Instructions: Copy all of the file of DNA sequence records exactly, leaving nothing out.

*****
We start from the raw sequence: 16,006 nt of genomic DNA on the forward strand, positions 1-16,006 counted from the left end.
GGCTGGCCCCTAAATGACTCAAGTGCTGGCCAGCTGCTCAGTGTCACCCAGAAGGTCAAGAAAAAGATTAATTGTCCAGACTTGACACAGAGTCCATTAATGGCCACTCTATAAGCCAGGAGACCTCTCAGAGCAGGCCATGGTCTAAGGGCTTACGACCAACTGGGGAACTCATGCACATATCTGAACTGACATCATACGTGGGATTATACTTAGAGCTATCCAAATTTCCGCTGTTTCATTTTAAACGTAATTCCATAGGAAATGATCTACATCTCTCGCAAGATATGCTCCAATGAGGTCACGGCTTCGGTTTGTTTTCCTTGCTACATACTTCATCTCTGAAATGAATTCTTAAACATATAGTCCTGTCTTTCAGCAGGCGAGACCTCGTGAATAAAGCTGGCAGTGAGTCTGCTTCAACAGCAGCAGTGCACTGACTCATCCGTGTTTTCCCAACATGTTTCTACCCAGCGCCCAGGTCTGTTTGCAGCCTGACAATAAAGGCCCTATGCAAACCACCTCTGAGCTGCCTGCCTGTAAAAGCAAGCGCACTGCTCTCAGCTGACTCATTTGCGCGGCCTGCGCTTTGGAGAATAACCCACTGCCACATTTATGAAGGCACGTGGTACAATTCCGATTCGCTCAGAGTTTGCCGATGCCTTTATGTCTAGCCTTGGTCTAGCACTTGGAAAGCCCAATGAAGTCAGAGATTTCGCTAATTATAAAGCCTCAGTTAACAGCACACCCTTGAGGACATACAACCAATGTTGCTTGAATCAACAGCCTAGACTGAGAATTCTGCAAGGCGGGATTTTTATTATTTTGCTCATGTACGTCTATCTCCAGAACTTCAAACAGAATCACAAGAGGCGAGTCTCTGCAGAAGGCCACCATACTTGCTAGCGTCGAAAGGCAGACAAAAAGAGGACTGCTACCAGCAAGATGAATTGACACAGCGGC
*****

We start from the raw sequence: 16,006 nt of genomic DNA on the forward strand, positions 1-16,006 counted from the left end.
GGCTGGCCCCTAAATGACTCAAGTGCTGGCCAGCTGCTCAGTGTCACCCAGAAGGTCAAGAAAAAGATTAATTGTCCAGACTTGACACAGAGTCCATTAATGGCCACTCTATAAGCCAGGAGACCTCTCAGAGCAGGCCATGGTCTAAGGGCTTACGACCAACTGGGGAACTCATGCACATATCTGAACTGACATCATACGTGGGATTATACTTAGAGCTATCCAAATTTCCGCTGTTTCATTTTAAACGTAATTCCATAGGAAATGATCTACATCTCTCGCAAGATATGCTCCAATGAGGTCACGGCTTCGGTTTGTTTTCCTTGCTACATACTTCATCTCTGAAATGAATTCTTAAACATATAGTCCTGTCTTTCAGCAGGCGAGACCTCGTGAATAAAGCTGGCAGTGAGTCTGCTTCAACAGCAGCAGTGCACTGACTCATCCGTGTTTTCCCAACATGTTTCTACCCAGCGCCCAGGTCTGTTTGCAGCCTGACAATAAAGGCCCTATGCAAACCACCTCTGAGCTGCCTGCCTGTAAAAGCAAGCGCACTGCTCTCAGCTGACTCATTTGCGCGGCCTGCGCTTTGGAGAATAACCCACTGCCACATTTATGAAGGCACGTGGTACAATTCCGATTCGCTCAGAGTTTGCCGATGCCTTTATGTCTAGCCTTGGTCTAGCACTTGGAAAGCCCAATGAAGTCAGAGATTTCGCTAATTATAAAGCCTCAGTTAACAGCACACCCTTGAGGACATACAACCAATGTTGCTTGAATCAACAGCCTAGACTGAGAATTCTGCAAGGCGGGATTTTTATTATTTTGCTCATGTACGTCTATCTCCAGAACTTCAAACAGAATCACAAGAGGCGAGTCTCTGCAGAAGGCCACCATACTTGCTAGCGTCGAAAGGCAGACAAAAAGAGGACTGCTACCAGCAAGATGAATTGACACAGCGGC